Honeyman: (chuckles) If I had the magic formula, I would be happy to share it! 

I think it’s a process of what I have learned along the way, both mistakes and successes. I think you’ve got two things you need to consider, are you a treatment technology or are you a measurement or sensor technology? I think the sensor technology is really smart, it does serve a need, it’s really important that you know how you are handling your water. But we are part of the community of technologies that actually moves molecules, to treat the water streams, which is capital intensive, requires equipment, and needs to be done at scale. 

So, when you take that perspective, what do you need to do? 

What you really need to do is get the technology: people don’t buy bench chemistry, they buy industrial process solutions.

You really need to show how your technology works at scale, how it integrates as a component, or possibly stand-alone solution for an end client, that’s the real challenge.

What I’ve had to do is scrape together the financial support both from private investors and governments support and leverage all of that, up to proving I can do this at full scale. What is critical to doing that is bringing in some talented engineering people, who have been able to show that they can move stuff from a small scale to a large scale, focus on that as a first step. It’s a difficult first step, it requires a lot of capital investment, that is the challenge, show the tech works in an engineering environment as opposed to a laboratory environment.

WT: I read with interest the public record, notes of record at TSX. What it looks like to me is, “Okay, this might work”, the Queen’s lab test might work, then it went to an accelerator where services are shared, puppy companies are formed, alliances made. A lot of our viewers will have gone to that stage, so what you are saying is, to get out of the accelerator “we’re small” thing, you had to go to private investment, and sell them that this could be scaled up, then they put money down, and then you are going on the TSX. I’m trying to figure out the process between convincing venture guys to get in on this and raise the money for real-time trials and scalable trials to the TSX. Can you speak about how that works?

Honeyman: It’s been an interesting journey, and this is not our first attempt. So why did we transition from the private world to the public world?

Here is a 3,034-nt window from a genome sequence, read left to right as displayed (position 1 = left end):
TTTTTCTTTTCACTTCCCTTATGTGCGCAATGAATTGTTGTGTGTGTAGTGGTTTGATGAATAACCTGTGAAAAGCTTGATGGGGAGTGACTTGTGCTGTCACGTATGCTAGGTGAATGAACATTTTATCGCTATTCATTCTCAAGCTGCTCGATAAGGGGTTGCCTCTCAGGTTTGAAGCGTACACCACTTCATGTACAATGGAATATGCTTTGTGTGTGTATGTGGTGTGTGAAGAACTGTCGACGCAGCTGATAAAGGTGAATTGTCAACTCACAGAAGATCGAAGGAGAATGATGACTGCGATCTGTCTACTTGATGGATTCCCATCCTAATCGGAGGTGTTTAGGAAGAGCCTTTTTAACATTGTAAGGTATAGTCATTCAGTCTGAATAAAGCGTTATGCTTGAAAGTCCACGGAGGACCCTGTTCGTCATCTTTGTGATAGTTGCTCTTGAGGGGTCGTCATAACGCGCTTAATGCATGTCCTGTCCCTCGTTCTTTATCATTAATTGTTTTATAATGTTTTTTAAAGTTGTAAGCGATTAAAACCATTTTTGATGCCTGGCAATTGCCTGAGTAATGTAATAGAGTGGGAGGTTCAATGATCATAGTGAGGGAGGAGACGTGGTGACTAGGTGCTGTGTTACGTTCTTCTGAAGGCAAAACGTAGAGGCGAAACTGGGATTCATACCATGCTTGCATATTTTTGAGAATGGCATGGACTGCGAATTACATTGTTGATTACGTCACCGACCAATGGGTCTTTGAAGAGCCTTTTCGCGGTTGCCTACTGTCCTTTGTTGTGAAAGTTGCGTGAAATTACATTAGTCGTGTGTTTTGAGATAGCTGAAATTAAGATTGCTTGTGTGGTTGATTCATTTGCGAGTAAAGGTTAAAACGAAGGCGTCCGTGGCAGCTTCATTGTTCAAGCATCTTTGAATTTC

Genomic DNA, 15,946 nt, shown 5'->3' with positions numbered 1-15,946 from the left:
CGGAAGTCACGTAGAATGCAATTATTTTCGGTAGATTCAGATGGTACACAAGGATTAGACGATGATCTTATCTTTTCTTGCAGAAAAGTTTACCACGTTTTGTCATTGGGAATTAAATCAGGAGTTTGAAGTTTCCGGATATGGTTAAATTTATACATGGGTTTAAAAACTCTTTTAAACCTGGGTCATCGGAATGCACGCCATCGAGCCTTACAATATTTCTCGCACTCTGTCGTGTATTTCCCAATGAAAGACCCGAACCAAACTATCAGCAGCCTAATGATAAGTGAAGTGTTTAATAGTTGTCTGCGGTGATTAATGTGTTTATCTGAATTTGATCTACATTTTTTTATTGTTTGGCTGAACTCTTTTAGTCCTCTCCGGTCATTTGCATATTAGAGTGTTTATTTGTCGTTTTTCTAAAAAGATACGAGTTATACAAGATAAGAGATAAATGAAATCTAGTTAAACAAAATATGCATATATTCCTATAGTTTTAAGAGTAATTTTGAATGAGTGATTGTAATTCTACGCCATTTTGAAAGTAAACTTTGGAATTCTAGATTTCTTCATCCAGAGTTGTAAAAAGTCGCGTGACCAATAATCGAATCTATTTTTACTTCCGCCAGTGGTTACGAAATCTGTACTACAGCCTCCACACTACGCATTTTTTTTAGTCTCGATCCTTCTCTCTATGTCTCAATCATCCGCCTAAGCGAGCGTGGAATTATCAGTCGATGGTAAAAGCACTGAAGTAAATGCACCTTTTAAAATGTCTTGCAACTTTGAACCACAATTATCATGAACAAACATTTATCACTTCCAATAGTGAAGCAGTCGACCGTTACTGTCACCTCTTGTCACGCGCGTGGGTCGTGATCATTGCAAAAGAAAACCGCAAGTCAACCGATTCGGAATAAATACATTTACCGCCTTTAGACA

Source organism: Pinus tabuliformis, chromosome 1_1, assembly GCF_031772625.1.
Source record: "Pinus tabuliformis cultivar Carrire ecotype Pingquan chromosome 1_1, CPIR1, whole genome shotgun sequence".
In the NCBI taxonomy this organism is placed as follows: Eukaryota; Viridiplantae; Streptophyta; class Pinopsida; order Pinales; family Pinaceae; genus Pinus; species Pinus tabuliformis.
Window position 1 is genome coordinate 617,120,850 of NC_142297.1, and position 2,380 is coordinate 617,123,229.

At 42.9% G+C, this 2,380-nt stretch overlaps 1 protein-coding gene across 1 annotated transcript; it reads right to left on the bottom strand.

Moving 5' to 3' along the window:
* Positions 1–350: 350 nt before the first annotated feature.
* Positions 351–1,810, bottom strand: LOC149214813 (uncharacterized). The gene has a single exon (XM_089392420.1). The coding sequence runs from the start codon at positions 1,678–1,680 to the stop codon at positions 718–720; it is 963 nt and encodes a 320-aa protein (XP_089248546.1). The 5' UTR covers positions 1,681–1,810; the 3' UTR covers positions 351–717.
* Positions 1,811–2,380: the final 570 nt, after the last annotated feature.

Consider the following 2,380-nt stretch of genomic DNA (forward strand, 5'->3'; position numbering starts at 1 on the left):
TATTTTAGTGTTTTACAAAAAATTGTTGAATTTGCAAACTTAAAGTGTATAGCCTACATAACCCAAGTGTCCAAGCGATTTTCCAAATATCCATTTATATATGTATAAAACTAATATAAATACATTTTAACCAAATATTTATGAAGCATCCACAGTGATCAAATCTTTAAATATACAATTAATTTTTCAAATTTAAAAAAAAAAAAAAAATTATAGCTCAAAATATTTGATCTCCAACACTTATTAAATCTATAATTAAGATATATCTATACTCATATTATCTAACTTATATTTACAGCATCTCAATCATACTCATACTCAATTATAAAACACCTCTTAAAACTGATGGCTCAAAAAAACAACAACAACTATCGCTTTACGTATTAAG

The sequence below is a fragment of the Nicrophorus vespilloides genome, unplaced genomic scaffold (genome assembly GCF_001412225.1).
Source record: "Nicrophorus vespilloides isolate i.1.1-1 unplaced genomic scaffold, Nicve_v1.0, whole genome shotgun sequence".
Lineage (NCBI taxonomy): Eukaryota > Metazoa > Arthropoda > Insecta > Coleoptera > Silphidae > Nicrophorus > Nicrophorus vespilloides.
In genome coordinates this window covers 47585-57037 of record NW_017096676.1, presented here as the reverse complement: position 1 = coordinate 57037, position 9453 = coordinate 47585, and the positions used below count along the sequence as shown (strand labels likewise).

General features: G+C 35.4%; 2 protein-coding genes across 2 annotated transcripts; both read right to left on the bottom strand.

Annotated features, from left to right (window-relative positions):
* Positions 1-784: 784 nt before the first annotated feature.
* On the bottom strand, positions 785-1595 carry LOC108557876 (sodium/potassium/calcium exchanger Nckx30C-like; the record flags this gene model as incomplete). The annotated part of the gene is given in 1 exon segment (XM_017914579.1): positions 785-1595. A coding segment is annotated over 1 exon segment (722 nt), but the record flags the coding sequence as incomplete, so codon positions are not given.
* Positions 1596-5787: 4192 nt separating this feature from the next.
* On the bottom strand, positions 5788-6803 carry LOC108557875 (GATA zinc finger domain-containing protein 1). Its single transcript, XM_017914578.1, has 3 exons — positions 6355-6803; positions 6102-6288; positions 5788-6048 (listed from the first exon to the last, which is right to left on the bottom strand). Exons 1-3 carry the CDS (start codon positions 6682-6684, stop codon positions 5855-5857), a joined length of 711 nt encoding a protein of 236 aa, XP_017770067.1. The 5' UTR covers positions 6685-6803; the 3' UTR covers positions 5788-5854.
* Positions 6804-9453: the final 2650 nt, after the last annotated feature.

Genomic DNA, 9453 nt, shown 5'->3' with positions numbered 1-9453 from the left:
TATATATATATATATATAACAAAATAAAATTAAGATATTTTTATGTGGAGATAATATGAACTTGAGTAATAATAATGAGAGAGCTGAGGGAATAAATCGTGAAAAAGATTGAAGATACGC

The answer is, we found private investors that are mission-based, motivated not only by the commercial potential of the investment but also the social impact, that was their motivation. That family office, if you will, became our major supporter, as well as some other industrial emission-based investors as well, and that allowed us to bring in a bunch of government funding. 

I want to make this very distinct:
We were unsuccessful at penetrating venture interests. The venture market simply isn’t there for these types of capital clean-tech kinds of companies, right now, it doesn’t fit their model. Not that this isn’t a favourable business, it just didn’t fit what their clients are expecting, what their capital partners are expecting.
So after we moved through this, call it “the motivated investor group”, we needed to bring in more capital, so we turned to the public markets. The public markets today are really motivated by, today, there is a great interest in impact investing, as well as the commercial success. 

That story that we have, between the commercial success and commercial opportunity, combined with the ability to show that you are actually making a difference on the sustainability front, really allowed us to generate a pre-IPO revenue-raise that is going to give us the resource backing that we need to get to our goal, to our commercial phase.

So, it was really a little bit of reading who our investor market was, and really trying to know our clients, and it wasn’t the venture capital groups, it turned out it was the public market. That took some learning. A lot of “no’s” from a lot of venture groups, and then a lot of scratching our heads, wondering how are we going to get capital for this, and we then started looking at the public markets, that made a lot of sense. We followed through with a reverse takeover, that allows you to get into the TSX, our story with investors rang really well. We were able to raise the target amount of revenue that we needed to launch the company.

WT: This is definitely a feel-good story, especially given the rough part of getting through a pandemic. Can I follow up in a few months about how did the whole public offering go, how are your sales now, would that be acceptable?

Honeyman: I would be thrilled with that, a little check-in. We are listing in the next week, at least when all the paperwork is finalized, if anyone is interested, under the ticker FWTC.

WT: I’m going to push the FWTC story out, as well as see what can be done with our viewership. Thanks for doing this.